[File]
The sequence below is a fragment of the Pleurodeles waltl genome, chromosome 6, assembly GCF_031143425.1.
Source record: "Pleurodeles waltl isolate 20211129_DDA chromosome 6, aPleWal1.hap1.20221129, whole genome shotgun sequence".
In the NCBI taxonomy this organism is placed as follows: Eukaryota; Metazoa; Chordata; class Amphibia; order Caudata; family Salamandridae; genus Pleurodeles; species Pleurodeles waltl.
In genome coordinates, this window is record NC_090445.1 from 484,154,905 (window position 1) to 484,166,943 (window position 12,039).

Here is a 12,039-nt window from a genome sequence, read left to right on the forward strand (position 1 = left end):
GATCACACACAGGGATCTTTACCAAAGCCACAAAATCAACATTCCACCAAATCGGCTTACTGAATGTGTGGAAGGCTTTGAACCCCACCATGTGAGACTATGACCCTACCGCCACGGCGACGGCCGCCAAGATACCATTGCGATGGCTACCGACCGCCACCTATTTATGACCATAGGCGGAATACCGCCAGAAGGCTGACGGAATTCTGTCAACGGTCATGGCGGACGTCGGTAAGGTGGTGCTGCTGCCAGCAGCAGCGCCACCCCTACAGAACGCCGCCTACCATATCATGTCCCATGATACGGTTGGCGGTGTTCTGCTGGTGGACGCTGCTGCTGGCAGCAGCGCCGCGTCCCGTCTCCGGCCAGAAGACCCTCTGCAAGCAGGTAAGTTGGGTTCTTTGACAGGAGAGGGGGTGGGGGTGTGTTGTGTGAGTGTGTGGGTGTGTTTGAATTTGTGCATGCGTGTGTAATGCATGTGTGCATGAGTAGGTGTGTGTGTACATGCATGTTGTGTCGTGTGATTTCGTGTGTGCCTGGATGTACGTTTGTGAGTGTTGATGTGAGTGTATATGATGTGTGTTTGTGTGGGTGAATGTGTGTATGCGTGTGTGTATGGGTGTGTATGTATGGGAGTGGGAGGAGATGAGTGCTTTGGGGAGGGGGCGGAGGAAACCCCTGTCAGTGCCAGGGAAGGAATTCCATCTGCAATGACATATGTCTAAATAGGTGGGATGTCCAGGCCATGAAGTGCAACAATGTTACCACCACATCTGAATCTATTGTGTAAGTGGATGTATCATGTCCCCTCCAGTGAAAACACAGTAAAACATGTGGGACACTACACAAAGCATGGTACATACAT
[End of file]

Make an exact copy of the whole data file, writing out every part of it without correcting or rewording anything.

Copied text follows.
The sequence below is a fragment of the Pleurodeles waltl genome, chromosome 6, assembly GCF_031143425.1.
Source record: "Pleurodeles waltl isolate 20211129_DDA chromosome 6, aPleWal1.hap1.20221129, whole genome shotgun sequence".
In the NCBI taxonomy this organism is placed as follows: Eukaryota; Metazoa; Chordata; class Amphibia; order Caudata; family Salamandridae; genus Pleurodeles; species Pleurodeles waltl.
In genome coordinates, this window is record NC_090445.1 from 484,154,905 (window position 1) to 484,166,943 (window position 12,039).

Here is a 12,039-nt window from a genome sequence, read left to right on the forward strand (position 1 = left end):
GATCACACACAGGGATCTTTACCAAAGCCACAAAATCAACATTCCACCAAATCGGCTTACTGAATGTGTGGAAGGCTTTGAACCCCACCATGTGAGACTATGACCCTACCGCCACGGCGACGGCCGCCAAGATACCATTGCGATGGCTACCGACCGCCACCTATTTATGACCATAGGCGGAATACCGCCAGAAGGCTGACGGAATTCTGTCAACGGTCATGGCGGACGTCGGTAAGGTGGTGCTGCTGCCAGCAGCAGCGCCACCCCTACAGAACGCCGCCTACCATATCATGTCCCATGATACGGTTGGCGGTGTTCTGCTGGTGGACGCTGCTGCTGGCAGCAGCGCCGCGTCCCGTCTCCGGCCAGAAGACCCTCTGCAAGCAGGTAAGTTGGGTTCTTTGACAGGAGAGGGGGTGGGGGTGTGTTGTGTGAGTGTGTGGGTGTGTTTGAATTTGTGCATGCGTGTGTAATGCATGTGTGCATGAGTAGGTGTGTGTGTACATGCATGTTGTGTCGTGTGATTTCGTGTGTGCCTGGATGTACGTTTGTGAGTGTTGATGTGAGTGTATATGATGTGTGTTTGTGTGGGTGAATGTGTGTATGCGTGTGTGTATGGGTGTGTATGTATGGGAGTGGGAGGAGATGAGTGCTTTGGGGAGGGGGCGGAGGAAACCCCTGTCAGTGCCAGGGAAGGAATTCCATCTGCAATGACATATGTCTAAATAGGTGGGATGTCCAGGCCATGAAGTGCAACAATGTTACCACCACATCTGAATCTATTGTGTAAGTGGATGTATCATGTCCCCTCCAGTGAAAACACAGTAAAACATGTGGGACACTACACAAAGCATGGTACATACAT